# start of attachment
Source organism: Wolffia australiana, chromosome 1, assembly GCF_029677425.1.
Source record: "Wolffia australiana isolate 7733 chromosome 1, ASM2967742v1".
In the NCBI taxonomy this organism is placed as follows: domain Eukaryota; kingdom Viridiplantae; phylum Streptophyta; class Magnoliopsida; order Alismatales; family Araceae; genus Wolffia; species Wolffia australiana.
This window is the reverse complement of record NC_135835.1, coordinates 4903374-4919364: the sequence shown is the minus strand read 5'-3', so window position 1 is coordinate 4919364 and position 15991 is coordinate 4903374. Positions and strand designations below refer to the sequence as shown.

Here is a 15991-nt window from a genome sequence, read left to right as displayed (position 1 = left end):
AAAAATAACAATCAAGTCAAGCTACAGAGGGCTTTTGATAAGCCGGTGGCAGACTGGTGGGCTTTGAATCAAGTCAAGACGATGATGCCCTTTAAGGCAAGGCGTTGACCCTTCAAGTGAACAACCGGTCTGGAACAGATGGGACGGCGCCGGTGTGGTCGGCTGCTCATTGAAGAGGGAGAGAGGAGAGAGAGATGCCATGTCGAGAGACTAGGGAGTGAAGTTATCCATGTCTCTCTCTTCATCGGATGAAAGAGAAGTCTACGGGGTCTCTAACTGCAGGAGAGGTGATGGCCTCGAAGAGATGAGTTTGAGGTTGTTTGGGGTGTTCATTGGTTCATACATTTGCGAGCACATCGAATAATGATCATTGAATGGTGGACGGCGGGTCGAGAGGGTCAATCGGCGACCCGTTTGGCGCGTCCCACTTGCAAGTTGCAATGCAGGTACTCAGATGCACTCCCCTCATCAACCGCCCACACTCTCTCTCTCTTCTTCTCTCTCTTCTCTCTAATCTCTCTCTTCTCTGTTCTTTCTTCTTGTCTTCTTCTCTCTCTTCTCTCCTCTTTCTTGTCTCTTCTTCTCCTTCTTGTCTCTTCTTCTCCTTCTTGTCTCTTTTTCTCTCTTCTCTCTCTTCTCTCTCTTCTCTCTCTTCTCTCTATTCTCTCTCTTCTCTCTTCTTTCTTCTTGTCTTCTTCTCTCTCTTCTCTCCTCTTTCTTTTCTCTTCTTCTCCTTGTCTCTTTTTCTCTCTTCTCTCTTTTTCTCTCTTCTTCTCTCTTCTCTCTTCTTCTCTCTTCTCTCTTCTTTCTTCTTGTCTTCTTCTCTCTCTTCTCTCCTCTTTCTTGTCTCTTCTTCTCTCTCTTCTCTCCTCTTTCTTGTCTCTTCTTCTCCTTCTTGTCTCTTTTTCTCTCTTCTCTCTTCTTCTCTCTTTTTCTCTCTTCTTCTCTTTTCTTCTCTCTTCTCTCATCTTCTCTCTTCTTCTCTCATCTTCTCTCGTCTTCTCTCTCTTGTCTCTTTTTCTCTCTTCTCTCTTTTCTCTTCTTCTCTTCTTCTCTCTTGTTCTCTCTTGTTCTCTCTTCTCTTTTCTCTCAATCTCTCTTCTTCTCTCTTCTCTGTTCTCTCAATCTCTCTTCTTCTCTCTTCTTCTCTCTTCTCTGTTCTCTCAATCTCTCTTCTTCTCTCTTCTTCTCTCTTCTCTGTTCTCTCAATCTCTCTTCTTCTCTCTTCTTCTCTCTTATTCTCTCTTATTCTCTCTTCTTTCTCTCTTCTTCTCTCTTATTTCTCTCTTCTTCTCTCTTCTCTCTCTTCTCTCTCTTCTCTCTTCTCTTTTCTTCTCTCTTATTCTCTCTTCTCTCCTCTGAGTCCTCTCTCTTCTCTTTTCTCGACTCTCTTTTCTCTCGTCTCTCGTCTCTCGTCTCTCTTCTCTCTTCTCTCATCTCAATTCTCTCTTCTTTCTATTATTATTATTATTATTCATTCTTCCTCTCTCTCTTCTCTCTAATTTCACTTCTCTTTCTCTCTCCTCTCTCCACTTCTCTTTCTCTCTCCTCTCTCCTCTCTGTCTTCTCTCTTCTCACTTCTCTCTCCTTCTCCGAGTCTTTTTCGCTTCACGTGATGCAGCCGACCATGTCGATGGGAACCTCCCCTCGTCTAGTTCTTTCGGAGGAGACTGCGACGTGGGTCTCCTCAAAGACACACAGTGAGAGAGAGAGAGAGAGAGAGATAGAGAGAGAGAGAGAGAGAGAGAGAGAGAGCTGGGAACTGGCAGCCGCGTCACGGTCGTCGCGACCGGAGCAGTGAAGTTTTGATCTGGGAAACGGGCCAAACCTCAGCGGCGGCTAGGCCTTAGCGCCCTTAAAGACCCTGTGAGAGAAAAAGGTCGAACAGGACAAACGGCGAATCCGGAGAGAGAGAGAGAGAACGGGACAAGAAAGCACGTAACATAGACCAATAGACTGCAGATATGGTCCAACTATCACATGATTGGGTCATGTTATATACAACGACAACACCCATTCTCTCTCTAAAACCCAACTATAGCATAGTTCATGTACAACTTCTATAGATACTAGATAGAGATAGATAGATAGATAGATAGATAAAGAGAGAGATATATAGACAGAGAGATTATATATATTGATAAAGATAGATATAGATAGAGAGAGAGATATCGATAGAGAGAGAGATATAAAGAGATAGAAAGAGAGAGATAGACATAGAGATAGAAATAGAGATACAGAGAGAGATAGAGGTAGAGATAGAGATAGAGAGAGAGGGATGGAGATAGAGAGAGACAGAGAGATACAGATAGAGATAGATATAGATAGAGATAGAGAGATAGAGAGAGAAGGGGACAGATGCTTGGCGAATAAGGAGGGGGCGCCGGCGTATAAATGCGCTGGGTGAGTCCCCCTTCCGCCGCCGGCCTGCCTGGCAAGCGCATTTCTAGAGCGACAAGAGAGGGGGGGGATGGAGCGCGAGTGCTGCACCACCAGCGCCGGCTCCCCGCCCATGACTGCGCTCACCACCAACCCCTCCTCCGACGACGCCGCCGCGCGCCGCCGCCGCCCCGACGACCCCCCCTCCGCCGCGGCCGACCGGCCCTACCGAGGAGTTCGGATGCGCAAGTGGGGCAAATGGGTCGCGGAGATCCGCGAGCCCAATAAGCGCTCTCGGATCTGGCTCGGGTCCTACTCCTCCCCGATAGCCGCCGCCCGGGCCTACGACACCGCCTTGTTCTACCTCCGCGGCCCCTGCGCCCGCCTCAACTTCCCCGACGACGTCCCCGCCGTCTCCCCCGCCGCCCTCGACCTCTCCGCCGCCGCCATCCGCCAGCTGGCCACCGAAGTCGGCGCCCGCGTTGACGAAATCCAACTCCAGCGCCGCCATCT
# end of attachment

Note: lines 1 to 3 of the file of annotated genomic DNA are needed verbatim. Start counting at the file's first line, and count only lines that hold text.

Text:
Source organism: Wolffia australiana, chromosome 1, assembly GCF_029677425.1.
Source record: "Wolffia australiana isolate 7733 chromosome 1, ASM2967742v1".
In the NCBI taxonomy this organism is placed as follows: domain Eukaryota; kingdom Viridiplantae; phylum Streptophyta; class Magnoliopsida; order Alismatales; family Araceae; genus Wolffia; species Wolffia australiana.